Scythe

by

Neal Shusterman

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Scythe: Chapter 28 Summary & Analysis

Summary
Analysis
Scythe Curie writes that she fought against the movement to glean everyone born in the Age of Mortality. It was eventually decided that it was a bigoted violation of the scythes' commandments, and now there are few alive who remember the Age of Mortality. The Thunderhead didn't fight it and simply witnessed the Scythedom's mistake. Curie wonders if scythes decided to glean everyone, if the Thunderhead would stop it. She wonders if the Thunderhead would grieve, and if it would grieve, whether it would grieve like a child who lost a parent or like a parent who lost a child to poor choices.
Because Curie cannot have a relationship with the Thunderhead like other people can, there's no way for her to ascertain how exactly the Thunderhead feels about humanity. However, it's important to keep in mind that the two options that Curie gives suggests that she does believe that the Thunderhead is more than just a sentient, powerful robot. She suggests that it has emotions and potentially compassion, regardless of how it sees humans.
Themes
Surveillance, Corruption, and Justice Theme Icon
Morality, Compassion, and Choices Theme Icon
Related Quotes
Citra is pronounced legally alive after two days. Curie visits that night and tells her that Rowan was disqualified, but they both failed the test. Citra remembers the look in Rowan's eyes and thinks that it was a dangerous, calculating look. Curie softly says that Rowan isn't who she thought he was.
Curie's warning indicates that Rowan's calculation was effective: Curie and Citra no longer trust him to be kind and to look out for the Scythehood. This means that Rowan now has the freedom to fight Goddard however he can, without worrying about Citra trying to lose.
Themes
Surveillance, Corruption, and Justice Theme Icon
Scythe Goddard brightly toasts Rowan when he, Volta, Chomsky, and Rand get home. Rowan sees Esme watching and feels ashamed, wondering if she knows what he did. Goddard proceeds to throw his biggest party yet. Volta approaches Rowan and says that Citra is conscious, and then he says seriously that Rowan shouldn't let her win. Rowan wonders if he should win, fair and square, and then glean himself immediately so he doesn't have to glean her.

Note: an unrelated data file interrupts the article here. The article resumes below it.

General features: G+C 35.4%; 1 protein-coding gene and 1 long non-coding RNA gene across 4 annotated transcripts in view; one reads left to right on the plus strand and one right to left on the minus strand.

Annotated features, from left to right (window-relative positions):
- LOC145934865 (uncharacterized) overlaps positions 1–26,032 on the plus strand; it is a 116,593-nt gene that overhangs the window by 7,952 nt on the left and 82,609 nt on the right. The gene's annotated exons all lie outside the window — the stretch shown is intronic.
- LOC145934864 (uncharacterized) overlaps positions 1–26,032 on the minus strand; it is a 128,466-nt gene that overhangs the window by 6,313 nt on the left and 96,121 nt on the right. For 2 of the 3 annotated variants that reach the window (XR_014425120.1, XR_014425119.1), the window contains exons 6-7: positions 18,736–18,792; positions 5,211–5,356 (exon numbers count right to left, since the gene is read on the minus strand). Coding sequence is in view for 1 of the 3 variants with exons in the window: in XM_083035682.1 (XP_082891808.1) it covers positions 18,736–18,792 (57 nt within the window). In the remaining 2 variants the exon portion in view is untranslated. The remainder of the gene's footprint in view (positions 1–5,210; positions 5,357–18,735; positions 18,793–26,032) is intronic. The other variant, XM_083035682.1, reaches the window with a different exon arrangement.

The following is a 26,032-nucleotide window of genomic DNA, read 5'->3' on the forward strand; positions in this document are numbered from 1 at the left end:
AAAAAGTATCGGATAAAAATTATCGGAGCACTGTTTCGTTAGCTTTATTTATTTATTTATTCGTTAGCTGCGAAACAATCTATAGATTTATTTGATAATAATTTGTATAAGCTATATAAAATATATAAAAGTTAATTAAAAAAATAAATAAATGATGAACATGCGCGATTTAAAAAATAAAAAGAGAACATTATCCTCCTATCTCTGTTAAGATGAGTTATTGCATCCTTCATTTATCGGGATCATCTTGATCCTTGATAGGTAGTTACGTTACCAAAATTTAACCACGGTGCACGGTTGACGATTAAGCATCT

For Volta, Rowan likely represents an innocence and a potential that, as far as he's concerned, no longer exists for him. He essentially encourages Rowan to do the exact same thing that Rowan counseled Citra to do: get into the Scythedom and then fight Goddard from within.
Themes
Coming of Age Theme Icon
Surveillance, Corruption, and Justice Theme Icon
Morality, Compassion, and Choices Theme Icon
Goddard tells Rowan that parties like this are how people are supposed to live. Rowan wonders if Goddard could've killed Scythe Faraday and thinks that as far as he knows, Goddard hasn't done anything illegal. On the third day of the party, Xenocrates shows up. He seems uncomfortable. Rowan is even more shocked to see Tyger, who is now a professional partier. Tyger admits that his parents surrendered him to the Thunderhead because he splatted too many times, and the Thunderhead doesn't care if he wants to party. Tyger whispers that he'd love to get a job as one of Rowan's training subjects.
Tyger's behavior impresses upon Rowan how little incentive is in his world for people to mature and truly grow up, especially when they're not scythes. The fact that there are such things as professional partiers also indicates that there's a lot to gain from not growing up, as Goddard's professionals are all beautiful young people (whether they're actually young or reset to be that way).
Themes
Coming of Age Theme Icon
Mortality and Life Theme Icon
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Volta is the first one to see Xenocrates arrive at the party, and he can tell that Xenocrates doesn't want to be there. Volta settles himself near Goddard to listen in on their conversation. Xenocrates asks if Goddard is concerned about his ostentatious lifestyle looking bad, but Goddard insists it's great PR. Xenocrates says that his biggest mistake was choosing Goddard as an apprentice. The two cryptically discuss that "the girl" will be dealt with, which seems to be the only thing that Xenocrates was here for. He starts to leave, but Goddard calls Esme over.